How to Caramelize Onions

January 3rd, 2008

Caramelized Onions Recipe

Caramelized onions are one of my favorite things to eat and a weakness of mine. Dark, sweet, and browned, that’s exactly how I like my… Well ever mind, we won't go there.

Contrary to belief, caramelized onions is pretty easy to make, you just need time and a little bit of patience. If you are not used to chopping mass quantity of onions, from start to finish will take about an hour or so. But your time will be greatly awarded with finished product that will help you jazz up any where from your omelet in the morning, sandwiches for lunch, mashed potatoes for diner, heck pizza topping for home made pizza, and tasty onion dip for a little beer snack. Heck, you can even make French onion soup with it if you like.

Pizza with Caramelized Onions and Roasted Red Peppers - Photo by by <p>by <a href=Pizza with Caramelized Onions and Roasted Red Peppers - Photo by Ben Golub

As a matter of fact, my favorite camping food is caramelized onions, warm deli ham, and good blue cheese melted on a bagel toasted over a camp fire. Yes, I make a batch of caramelized onions the night before I leave to the wilderness if you can believe that. I am a dork but my friends usually love me for it.

Caramelized Onion Recipe

1 tablespoon unsalted butter
1 tablespoon vegetable oil
2 pounds of onions(4~5 medium sized onions), halved and sliced thin
1 teaspoon brown sugar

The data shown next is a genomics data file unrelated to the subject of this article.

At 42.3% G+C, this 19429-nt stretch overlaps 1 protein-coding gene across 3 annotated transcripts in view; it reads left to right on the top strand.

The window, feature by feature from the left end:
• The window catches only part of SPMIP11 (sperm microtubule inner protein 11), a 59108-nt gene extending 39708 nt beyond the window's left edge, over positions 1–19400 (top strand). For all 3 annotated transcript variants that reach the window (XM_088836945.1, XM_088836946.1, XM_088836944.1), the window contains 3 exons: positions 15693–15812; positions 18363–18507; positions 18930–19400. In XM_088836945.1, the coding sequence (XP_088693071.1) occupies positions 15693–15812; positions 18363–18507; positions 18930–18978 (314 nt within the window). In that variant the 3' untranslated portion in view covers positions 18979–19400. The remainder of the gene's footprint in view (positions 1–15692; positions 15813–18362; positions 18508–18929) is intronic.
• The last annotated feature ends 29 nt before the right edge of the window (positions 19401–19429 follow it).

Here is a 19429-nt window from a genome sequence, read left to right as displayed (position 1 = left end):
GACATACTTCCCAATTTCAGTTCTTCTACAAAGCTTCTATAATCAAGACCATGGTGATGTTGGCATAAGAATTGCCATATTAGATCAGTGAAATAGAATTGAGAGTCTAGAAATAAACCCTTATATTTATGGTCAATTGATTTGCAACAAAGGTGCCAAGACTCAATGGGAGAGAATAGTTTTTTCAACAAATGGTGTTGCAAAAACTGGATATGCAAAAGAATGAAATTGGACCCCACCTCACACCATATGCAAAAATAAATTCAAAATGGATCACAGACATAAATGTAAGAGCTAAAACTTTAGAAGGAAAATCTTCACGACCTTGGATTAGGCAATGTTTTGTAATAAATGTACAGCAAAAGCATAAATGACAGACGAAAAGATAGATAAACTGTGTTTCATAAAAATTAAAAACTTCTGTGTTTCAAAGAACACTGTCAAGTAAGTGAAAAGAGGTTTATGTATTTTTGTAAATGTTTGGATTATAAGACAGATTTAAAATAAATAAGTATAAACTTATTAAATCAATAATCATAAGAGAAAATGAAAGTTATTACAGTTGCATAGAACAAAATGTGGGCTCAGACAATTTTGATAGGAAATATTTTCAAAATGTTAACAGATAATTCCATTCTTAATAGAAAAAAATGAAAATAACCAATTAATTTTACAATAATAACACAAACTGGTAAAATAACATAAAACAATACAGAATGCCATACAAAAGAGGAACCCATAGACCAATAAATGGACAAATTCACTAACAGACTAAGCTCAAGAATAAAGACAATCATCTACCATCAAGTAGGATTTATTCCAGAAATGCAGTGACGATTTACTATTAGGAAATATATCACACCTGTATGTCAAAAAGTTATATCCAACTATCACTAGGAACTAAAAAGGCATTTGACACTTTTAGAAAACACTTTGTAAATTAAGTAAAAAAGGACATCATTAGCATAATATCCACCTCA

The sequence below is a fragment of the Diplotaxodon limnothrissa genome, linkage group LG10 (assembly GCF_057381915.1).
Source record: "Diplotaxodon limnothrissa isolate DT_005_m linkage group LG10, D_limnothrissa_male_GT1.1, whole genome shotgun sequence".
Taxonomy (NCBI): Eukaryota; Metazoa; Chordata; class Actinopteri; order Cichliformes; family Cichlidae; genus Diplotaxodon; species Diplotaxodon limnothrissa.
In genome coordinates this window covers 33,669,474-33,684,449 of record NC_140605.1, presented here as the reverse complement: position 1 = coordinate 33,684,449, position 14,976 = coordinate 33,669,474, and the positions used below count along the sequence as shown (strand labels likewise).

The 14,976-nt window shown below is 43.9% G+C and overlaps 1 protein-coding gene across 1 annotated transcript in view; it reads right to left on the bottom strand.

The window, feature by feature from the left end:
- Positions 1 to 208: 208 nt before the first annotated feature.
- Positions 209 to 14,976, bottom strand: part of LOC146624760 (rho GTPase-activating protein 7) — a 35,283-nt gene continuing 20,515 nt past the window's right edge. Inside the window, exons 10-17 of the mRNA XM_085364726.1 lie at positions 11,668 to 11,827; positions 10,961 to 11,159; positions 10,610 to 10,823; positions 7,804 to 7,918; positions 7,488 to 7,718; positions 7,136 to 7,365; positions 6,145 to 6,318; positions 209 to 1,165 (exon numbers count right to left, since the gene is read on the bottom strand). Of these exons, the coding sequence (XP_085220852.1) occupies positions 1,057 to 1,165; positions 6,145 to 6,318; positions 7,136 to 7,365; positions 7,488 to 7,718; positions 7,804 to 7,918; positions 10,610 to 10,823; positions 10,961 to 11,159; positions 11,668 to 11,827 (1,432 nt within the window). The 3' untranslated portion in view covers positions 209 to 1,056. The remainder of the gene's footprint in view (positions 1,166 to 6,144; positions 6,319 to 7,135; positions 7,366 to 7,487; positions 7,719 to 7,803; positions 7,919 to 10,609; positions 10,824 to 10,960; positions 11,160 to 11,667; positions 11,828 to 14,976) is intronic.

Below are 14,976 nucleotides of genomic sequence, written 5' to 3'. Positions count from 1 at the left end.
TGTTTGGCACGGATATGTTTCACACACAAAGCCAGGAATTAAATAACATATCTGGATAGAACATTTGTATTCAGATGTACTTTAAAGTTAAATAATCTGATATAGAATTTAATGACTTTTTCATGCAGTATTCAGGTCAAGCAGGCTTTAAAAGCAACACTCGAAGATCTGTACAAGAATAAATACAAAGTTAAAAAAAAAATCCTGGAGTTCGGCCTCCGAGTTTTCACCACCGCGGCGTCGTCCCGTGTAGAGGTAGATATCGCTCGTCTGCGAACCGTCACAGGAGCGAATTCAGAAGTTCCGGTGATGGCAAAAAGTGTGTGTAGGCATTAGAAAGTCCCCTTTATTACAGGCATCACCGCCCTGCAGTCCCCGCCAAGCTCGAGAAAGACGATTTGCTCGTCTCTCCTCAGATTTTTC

1 tablespoon water
Black Pepper

How to Caramelize Onions

1. Add butter and oil to a cold non-stick skillet; melt the butter over high heat.

2. Once the butter melts, stir in the onions, brown sugar, and ½ teaspoon of salt.

3. Let it cook, stir on occasion until the onion softens down and is slightly wilted. This should take about 5~10 minutes.

4. Reduce the heat to medium and cook, stir often until the onions turn to deep brown color. It usually takes me about 40~50 minutes to cook down and caramelize the onion but be patient.

TIP: Don't start staring at the clock and wait for it to tick away, rather pay close attention to the pan. If you want caramelized onion and not burnt food, keep stirring often and check to make sure it is that the onion is not getting burned. I can't stress this enough, once the onions start to brown, it can burn quick and I mean it. Consider your self warned.

5. Once you achieve the color and caramelization that you are looking for take off the heat. I like mine mahogany colored. Add a dash of water, season it with salt and pepper.

You can just about add this labor of love to anything you can imagine, add it to your sandwich, top off your hamburger, smear it on some crackers with cheese to go with a nice glass of wine. Oh the possibility is endless!  I also recommend making some French Onion Dip.

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32 Responses to “How to Caramelize Onions”

  1. JemmaNo Gravatar Says:

    I love caramelized onions but I tend to burn them. If you don’t want the hassle of stirring constantly and require as little attention as possible like me you should caramelize the onions in the oven.